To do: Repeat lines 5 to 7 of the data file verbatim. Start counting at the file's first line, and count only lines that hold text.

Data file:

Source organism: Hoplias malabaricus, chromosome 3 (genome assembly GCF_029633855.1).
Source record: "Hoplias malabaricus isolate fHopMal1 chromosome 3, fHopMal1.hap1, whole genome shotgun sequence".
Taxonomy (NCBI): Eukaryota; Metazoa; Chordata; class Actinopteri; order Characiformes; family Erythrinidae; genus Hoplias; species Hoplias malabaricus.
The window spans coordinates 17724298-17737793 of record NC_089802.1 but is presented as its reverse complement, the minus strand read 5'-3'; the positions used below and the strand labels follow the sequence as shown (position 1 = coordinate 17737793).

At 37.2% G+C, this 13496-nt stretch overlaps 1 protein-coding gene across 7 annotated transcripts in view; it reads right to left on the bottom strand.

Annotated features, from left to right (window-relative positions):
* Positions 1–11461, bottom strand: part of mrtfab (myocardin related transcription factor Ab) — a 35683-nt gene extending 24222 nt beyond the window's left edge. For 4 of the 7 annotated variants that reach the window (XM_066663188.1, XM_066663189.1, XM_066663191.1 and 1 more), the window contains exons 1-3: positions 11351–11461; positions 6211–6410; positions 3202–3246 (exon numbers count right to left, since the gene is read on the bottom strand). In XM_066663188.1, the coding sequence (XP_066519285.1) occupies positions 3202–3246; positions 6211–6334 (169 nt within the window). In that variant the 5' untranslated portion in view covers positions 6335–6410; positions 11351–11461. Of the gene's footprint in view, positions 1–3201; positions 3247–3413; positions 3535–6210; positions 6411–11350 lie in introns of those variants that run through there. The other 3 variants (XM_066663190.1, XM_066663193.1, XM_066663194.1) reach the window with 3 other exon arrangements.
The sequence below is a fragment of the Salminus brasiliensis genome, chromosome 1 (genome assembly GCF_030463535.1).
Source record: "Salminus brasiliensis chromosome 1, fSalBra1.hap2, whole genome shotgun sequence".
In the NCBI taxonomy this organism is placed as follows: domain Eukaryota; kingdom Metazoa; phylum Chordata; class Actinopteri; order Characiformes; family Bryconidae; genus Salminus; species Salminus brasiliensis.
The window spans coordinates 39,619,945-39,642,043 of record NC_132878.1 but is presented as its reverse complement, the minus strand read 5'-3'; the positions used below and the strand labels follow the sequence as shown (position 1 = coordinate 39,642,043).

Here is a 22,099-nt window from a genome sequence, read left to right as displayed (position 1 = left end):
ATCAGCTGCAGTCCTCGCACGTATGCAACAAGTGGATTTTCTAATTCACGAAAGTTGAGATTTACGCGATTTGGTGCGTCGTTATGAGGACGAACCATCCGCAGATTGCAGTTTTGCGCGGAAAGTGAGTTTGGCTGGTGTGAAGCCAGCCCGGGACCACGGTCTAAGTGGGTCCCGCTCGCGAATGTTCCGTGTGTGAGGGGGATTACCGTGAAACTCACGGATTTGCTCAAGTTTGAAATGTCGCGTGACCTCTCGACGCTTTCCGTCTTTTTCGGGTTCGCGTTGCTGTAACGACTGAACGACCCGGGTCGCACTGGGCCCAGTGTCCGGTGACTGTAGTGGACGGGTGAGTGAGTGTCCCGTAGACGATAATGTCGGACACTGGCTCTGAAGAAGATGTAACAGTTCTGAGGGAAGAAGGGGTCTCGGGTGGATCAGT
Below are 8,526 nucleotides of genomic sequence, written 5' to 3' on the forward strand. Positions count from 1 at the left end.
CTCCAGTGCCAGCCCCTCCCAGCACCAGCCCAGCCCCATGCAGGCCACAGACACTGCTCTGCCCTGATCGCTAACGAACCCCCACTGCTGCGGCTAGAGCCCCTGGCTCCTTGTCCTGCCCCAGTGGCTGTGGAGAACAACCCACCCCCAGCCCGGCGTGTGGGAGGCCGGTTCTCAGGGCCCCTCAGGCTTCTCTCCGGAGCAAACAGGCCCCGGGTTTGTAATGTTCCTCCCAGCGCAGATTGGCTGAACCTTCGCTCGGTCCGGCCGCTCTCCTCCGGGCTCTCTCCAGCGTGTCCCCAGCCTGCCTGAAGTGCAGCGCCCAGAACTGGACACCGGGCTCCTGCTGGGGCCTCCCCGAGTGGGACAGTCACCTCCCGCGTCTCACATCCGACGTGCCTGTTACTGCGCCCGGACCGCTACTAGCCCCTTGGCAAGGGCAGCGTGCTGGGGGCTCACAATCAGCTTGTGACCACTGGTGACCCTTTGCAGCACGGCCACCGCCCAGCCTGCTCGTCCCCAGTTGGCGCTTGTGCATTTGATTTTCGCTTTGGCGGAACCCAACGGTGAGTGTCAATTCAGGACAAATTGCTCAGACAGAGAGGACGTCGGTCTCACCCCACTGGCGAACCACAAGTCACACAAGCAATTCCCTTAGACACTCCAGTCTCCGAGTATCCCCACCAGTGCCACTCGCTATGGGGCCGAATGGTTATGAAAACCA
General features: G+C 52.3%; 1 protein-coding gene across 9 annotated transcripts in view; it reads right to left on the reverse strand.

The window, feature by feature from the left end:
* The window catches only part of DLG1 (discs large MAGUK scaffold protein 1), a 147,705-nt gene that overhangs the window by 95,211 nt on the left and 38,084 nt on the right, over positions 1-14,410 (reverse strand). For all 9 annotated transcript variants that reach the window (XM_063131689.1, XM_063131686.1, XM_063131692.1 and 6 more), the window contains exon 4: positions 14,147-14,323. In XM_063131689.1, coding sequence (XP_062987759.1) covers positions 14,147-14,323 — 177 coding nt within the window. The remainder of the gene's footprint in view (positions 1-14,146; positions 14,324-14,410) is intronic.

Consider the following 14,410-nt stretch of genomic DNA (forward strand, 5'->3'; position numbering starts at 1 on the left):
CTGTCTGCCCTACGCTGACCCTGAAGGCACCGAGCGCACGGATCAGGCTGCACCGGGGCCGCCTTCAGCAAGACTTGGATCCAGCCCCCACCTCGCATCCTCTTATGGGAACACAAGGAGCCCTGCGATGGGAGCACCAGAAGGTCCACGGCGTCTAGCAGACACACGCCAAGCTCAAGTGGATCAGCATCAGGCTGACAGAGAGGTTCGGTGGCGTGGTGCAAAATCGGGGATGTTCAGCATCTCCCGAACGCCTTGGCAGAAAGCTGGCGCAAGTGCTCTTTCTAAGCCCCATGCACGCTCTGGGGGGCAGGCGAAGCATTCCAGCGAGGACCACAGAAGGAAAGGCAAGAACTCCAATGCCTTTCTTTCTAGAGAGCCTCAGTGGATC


At 37.2% G+C, this 13496-nt stretch overlaps 1 protein-coding gene across 7 annotated transcripts in view; it reads right to left on the bottom strand.

Annotated features, from left to right (window-relative positions):
* Positions 1–11461, bottom strand: part of mrtfab (myocardin related transcription factor Ab) — a 35683-nt gene extending 24222 nt beyond the window's left edge. For 4 of the 7 annotated variants that reach the window (XM_066663188.1, XM_066663189.1, XM_066663191.1 and 1 more), the window contains exons 1-3: positions 11351–11461; positions 6211–6410; positions 3202–3246 (exon numbers count right to left, since the gene is read on the bottom strand). In XM_066663188.1, the coding sequence (XP_066519285.1) occupies positions 3202–3246; positions 6211–6334 (169 nt within the window). In that variant the 5' untranslated portion in view covers positions 6335–6410; positions 11351–11461. Of the gene's footprint in view, positions 1–3201; positions 3247–3413; positions 3535–6210; positions 6411–11350 lie in introns of those variants that run through there. The other 3 variants (XM_066663190.1, XM_066663193.1, XM_066663194.1) reach the window with 3 other exon arrangements.